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Growing up on the edge of St Albans, I rather took the local heritage thing for granted, because whatever we were learning about in class, we could pretty much find it on the doorstep.
History lessons were brought to life by our local Roman heritage, atmospheric Cathedral, and the shadow of a great monastery which would have been even greater if Henry VIII hadn’t thrown a wobbly in 1539. We had nature lessons beside the duck-filled lakes of Verulamium Park and enjoyed geography field trips in the local countryside.
At the time, I didn’t really appreciate how lucky we were. It was only when I came back to live in the city as a parent that I really began to appreciate what St Albans has to offer. International tourists flock from London to Oxford and Cambridge, to Canterbury and Salisbury, but St Albans is largely overlooked, despite offering more than 2000 years of well-preserved history in one easy-to-explore package.
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Nestled on the northern fringes of Hertfordshire, barely 20 minutes from the magnificent new rail terminal at London St Pancras, St Albans takes its name from England’s first Christian martyr, executed by the Romans in the 3rd century AD. Legend has it that a spring of water appeared where he fell, an event commemorated in one of the city’s most picturesque thoroughfares, Holywell Hill.
The town began as Verlamion, an Iron Age community meaning ‘Settlement above the marsh’, but after the Roman invasion of AD43, it was renamed Verulamium, eventually growing to become the third largest town in Roman Britain.
Today, many artefacts remain – the best preserved Roman theatre in Britain; a hypocaust or bath suite with some impressive central heating; and many mosaics and smaller treasurers housed in Verulamium Museum on the edge of Verulamium Park – a great place to start a circular tour.
The hub of the Roman town lies here beneath 100 acres of open space, dotted with fine trees and bisected by the river Ver. Two thousand years on, it is still a focal point for local residents with its picturesque lake, dug out in the 1920s.
At the far end of the lake stands Ye Olde Fighting Cocks, originally a Medieval pigeon house and now reputed to be Britain’s oldest pub. Head up the open space of Abbey Orchard and you arrive at the Cathedral, once the Abbey church to an extensive Benedictine monastery which stretched downhill to the river. Today only the Abbey Gateway and Abbey Church survive.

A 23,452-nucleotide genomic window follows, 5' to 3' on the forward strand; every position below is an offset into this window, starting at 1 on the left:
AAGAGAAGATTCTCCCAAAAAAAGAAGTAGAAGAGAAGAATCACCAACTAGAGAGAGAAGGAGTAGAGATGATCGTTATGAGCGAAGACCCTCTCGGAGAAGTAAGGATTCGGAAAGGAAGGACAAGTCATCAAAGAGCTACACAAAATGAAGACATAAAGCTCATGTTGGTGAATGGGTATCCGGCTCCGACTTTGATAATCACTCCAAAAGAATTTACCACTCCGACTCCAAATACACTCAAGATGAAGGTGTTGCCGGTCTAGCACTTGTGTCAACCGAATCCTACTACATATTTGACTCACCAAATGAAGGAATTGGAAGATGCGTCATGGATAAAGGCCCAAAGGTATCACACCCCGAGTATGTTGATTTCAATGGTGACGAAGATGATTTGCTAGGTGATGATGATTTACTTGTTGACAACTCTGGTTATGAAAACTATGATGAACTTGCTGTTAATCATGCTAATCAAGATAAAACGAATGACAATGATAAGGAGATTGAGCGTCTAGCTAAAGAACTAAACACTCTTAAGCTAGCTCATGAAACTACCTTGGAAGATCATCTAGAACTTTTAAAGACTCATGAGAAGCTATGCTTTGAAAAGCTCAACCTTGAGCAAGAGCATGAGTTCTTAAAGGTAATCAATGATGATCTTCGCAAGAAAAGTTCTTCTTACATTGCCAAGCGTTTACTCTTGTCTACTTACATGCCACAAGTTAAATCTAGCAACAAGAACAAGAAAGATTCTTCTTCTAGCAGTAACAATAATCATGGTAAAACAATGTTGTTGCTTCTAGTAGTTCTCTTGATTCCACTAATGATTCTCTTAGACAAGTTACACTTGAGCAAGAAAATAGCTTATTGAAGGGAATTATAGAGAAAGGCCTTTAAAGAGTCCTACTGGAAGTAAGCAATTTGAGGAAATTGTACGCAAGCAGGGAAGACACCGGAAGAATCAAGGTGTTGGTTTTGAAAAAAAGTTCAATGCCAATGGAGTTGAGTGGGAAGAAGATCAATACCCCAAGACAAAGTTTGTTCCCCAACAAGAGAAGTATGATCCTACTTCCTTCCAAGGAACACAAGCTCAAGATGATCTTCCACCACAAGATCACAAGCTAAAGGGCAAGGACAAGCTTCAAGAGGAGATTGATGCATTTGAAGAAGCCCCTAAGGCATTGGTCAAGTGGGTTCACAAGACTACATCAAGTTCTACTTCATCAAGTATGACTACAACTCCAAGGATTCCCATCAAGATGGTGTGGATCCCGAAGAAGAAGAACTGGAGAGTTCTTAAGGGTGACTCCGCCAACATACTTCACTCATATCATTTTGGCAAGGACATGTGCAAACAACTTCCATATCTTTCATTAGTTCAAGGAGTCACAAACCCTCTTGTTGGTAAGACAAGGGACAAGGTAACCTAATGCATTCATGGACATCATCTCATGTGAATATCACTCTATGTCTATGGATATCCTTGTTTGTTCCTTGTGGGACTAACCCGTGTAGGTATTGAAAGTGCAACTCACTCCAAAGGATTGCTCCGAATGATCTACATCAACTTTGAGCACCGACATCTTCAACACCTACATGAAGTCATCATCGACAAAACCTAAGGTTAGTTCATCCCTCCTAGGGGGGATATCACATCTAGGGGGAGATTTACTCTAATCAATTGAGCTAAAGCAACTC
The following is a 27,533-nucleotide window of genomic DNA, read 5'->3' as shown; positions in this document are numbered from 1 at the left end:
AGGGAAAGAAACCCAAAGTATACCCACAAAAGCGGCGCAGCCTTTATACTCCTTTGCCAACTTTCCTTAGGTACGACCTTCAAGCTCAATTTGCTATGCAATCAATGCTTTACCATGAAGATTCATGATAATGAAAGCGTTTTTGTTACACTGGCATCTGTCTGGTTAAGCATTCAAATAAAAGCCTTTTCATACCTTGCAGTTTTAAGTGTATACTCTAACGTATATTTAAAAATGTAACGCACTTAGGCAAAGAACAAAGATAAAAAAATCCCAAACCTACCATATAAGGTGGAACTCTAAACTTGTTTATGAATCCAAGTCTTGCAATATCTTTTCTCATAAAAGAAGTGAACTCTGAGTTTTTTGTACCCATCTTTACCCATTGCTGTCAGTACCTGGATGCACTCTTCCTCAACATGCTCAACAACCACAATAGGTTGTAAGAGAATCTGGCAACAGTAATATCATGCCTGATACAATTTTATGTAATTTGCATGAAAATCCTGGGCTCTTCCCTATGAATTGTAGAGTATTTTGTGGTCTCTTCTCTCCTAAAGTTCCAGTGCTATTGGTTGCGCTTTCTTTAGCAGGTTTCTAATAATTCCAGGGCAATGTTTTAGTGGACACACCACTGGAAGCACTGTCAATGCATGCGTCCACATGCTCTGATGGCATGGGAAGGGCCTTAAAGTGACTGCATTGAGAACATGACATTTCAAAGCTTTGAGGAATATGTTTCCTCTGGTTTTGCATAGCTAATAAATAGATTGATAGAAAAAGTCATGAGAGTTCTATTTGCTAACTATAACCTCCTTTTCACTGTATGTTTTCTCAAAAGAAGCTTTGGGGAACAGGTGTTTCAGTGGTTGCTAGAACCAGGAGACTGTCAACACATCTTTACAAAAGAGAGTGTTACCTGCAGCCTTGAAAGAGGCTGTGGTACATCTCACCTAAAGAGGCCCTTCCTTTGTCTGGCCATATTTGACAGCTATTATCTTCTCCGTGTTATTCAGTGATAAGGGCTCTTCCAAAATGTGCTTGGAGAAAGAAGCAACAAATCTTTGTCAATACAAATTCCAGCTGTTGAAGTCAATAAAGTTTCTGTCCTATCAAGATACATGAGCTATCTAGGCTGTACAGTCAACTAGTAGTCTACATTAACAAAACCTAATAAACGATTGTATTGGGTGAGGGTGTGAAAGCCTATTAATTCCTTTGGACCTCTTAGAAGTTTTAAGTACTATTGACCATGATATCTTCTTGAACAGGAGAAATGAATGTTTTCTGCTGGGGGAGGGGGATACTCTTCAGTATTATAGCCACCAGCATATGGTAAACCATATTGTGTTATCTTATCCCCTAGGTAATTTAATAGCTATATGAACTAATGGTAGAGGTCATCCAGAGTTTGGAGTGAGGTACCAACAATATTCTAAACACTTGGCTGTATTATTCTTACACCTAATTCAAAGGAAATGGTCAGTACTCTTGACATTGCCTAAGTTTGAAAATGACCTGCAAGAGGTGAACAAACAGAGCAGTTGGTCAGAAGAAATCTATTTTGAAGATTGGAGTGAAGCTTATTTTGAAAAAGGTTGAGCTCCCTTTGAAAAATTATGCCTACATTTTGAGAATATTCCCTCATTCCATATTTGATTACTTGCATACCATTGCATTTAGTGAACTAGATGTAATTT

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Ask about free guided tours or simply pick up the free leaflet to enjoy the highlights. Don’t miss the shrine of St Alban and 15th century carved watching chamber, the 13th century wall paintings and recycled Roman bricks along the nave. If hunger beckons, the Chapter House café sells excellent light snacks.
The city’s Cathedral Quarter is packed with history – pick up the free leaflet from the Tourist Information Office in the Old Town Hall. Stroll past ancient hostelleries along French Row, see the 15th century clock tower; and take in the quaint buildings of George Street, once the principal through route and now lined with tempting boutiques.
George Street leads into Fishpool Street with its quaint cottages, raised pavements and picturesque pubs, leading back down to the river and Kingsbury Water Mill. Take a tour round this ancient flour mill, leaving time to enjoy a freshly made sweet or savoury snack at the popular Waffle House, before heading through pretty St Michael’s Village towards Verulamium Park and the Roman museum.
Visit on a Wednesday or Saturday and you can enjoy St Albans’ bustling market, but if you’ve never been to St Albans, just come. Whichever day you choose, you’re in for a treat.
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